Tequila is a fascinating beverage with a rich history. Today the beverage is wildly popular with 100% de Agave brands enjoying the ride. People have discovered the huge difference in full agave tequilas and are requesting them more and more. With the # 1 drink, the margarita, as a base, the future is promising for this south-of-the-border friend. But the margaritas and shooters are not the only way to enjoy this fine spirit! I have asked the mixologists with the different brands I tasted to suggest non-margarita drinks after each review, to give you a few ideas of how to expand your tequila offerings.

But, not to fear, I have included some great margarita recipes from top-notch mixologists from around the country as well.

Beba bien mi amigo!

Mike Raven

Recetas de Margarita!!!


Amante Picante by Francesco Lafronconi

Backyard BBQ Margarita by Tobin Ellis

Classic Margarita by Gaz Regan

CORZO Evolutionary Margarita by Jonathon Pogash

The Ernesto by Martin Cate

Ginger-Chile Margarita by Junior Merino

Hornitos Margarita by Philip Raimondo

Margarita Primo by Tony Abou-Ganim

Yuzu Margarita Variation by Dale Degroff

Fun Facts!


  • The oldest of the still-existing distilleries in Tequila dates back to 1795, when the Spanish crown granted a distiller’s license to a local padrone by the name of Jose cuervo. In 1805, a distillery was established that would ultimately come under the control of the Sauza family.  By the mid-1800s, there were dozens of distilleries and millions of agave plants under cultivation around tequila, in what had become the state of Jalisco.
  • Tequila was said to be first imported into the United States in 1873 when Jose cuervo shipped the first three barrels to el Paso, texas.
  • The NOM standard defines four types of tequila: Blanco or Silver, oro or Gold, Reposado or Rested,  and añejo or aged.
  • There is said to be 270,000 acres of agave growing  in Mexico, 87% of that in Jalisco.
  • Tequila was first distilled in the 1500-1600s in the state of Jalisco, Mexico.
  • The agave is not a cactus, as rumored, but belongs to the lily family and has long spiny leaves (pincas). the specific plant that is used to make tequila is the Weber Blue agave. It takes 8-12 years for the agave to reach maturity.
  • During harvest, the leaves are cut off, leaving the heart of the plant or piña, which looks like a large pineapple when the jimadors are done. the harvested piña may weigh 100 pounds or more and is chopped into smaller pieces for cooking at the distillery.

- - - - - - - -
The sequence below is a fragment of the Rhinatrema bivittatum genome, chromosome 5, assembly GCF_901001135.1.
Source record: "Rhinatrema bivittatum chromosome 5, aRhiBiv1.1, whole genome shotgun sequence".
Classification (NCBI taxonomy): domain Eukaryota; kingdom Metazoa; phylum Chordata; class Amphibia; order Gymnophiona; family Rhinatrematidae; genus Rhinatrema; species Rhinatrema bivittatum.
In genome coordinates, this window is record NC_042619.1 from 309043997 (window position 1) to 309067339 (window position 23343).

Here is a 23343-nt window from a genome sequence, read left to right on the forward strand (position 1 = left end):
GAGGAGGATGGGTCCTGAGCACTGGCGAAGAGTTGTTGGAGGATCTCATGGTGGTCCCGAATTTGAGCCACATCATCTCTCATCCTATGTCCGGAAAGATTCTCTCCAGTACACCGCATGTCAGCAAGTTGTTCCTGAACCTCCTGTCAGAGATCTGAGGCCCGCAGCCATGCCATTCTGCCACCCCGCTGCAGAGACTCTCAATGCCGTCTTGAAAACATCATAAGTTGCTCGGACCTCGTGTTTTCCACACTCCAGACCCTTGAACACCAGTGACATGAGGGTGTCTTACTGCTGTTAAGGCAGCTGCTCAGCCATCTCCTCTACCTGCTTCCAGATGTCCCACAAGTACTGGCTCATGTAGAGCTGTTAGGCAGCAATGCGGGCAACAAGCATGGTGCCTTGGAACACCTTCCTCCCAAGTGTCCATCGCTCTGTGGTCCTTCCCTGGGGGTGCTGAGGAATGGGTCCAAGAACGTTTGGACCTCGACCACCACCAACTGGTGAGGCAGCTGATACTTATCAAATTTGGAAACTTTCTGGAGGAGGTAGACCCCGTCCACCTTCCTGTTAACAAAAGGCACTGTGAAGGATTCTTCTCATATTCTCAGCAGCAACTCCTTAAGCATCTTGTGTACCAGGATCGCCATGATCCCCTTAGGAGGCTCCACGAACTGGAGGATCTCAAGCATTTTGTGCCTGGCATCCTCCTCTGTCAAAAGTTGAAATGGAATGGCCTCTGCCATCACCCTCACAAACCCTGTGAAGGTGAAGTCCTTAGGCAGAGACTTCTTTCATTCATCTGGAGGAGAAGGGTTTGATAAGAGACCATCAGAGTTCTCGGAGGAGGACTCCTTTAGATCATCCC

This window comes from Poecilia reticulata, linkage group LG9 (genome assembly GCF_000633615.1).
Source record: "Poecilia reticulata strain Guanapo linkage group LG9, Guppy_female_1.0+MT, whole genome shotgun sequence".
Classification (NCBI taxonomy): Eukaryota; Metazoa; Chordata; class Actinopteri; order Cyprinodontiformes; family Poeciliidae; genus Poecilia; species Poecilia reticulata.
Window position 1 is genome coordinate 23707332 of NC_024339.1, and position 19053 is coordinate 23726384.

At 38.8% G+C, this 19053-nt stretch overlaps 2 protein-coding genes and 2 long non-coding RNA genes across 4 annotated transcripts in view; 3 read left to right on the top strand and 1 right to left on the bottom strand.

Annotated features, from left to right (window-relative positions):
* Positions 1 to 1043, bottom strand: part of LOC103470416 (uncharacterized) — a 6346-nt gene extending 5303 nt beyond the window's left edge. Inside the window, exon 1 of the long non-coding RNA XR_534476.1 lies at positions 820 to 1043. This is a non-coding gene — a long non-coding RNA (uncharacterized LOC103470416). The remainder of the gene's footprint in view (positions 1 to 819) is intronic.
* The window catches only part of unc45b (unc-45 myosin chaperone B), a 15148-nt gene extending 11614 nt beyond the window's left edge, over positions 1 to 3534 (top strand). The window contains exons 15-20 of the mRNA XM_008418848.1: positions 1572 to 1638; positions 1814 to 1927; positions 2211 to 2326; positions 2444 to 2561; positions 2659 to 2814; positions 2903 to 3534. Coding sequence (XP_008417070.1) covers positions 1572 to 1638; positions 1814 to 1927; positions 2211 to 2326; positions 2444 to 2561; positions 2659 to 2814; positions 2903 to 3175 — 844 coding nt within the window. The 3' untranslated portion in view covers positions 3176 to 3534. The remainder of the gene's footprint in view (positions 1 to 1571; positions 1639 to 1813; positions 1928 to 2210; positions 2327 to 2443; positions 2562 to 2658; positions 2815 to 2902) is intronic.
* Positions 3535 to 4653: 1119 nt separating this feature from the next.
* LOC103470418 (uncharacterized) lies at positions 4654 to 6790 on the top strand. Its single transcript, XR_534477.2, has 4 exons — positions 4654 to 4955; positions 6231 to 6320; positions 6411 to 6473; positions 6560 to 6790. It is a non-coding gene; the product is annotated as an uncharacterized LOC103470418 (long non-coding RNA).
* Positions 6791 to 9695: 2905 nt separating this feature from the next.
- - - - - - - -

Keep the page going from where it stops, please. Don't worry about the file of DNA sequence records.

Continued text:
• All tequila is mezcal, but not all mezcal is tequila.
  • Mezcal is made from the fermented juice of other species of agave. It is produced throughout most of Mexico.

Michael Bennett, tequila  Marketing Manager for Proximo Spirits, was kind enough  to answer a few popular questions people have.


Q: What is blue agave?

MB: While the native agave plant had been harvested by Mexicans for hundreds of years, it was the French botanist Frederic Weber who first classified it during in the early 19th century. Noted for its bluish-green hue, the agave in and around the area became known as Weber’s Blue agave.

Q: What are tequila’s  historical origins?

MB: During their exploration of the New World in the late 1400s and early 1500s, Spanish conquistadors discovered a fermented beverage called pulque that was produced by the Nahuatl. The Nahuatl are the original inhabitants of the area of western Mexico who primarily used pulque in religious ceremonies and for medicinal purposes in their culture. The primary ingredient in the fermentation process of pulque was the agave. As the early Spaniards ran out of brandy, they searched for a source of fermentable sugar for distilling. They experimented with the agave, which was abundant in the volcanic soils in the Sierra Madre region surrounding Guadalajara. The species that produced the most full-bodied taste was the Agave tequilana Weber, the blue agave or agave azul.

Throughout the 20th century, tequila has continually  grown in popularity. Modern manufacturing methods  became available in the 1920s and prohibition increased  demand for tequila, just as the demand for Canadian whiskey increased at that time. Following World  War II, the availability of distilled spirits from Europe diminished, which also  increased tequila’s popularity. The late 1940s saw the first modern efforts to regulate the industry, culminating in the establishment of the Norma Oficial Mexicana (NOM) in the 1970s. The NOM is the official tequila law. It states that legal tequila can only be produced in an area within roughly two hundred  kilometers of Guadalajara. The NOM also states that legal tequila must be at least 51% blue agave. Premium tequilas, like 1800, are  usually 100% blue agave  and are proudly labeled so.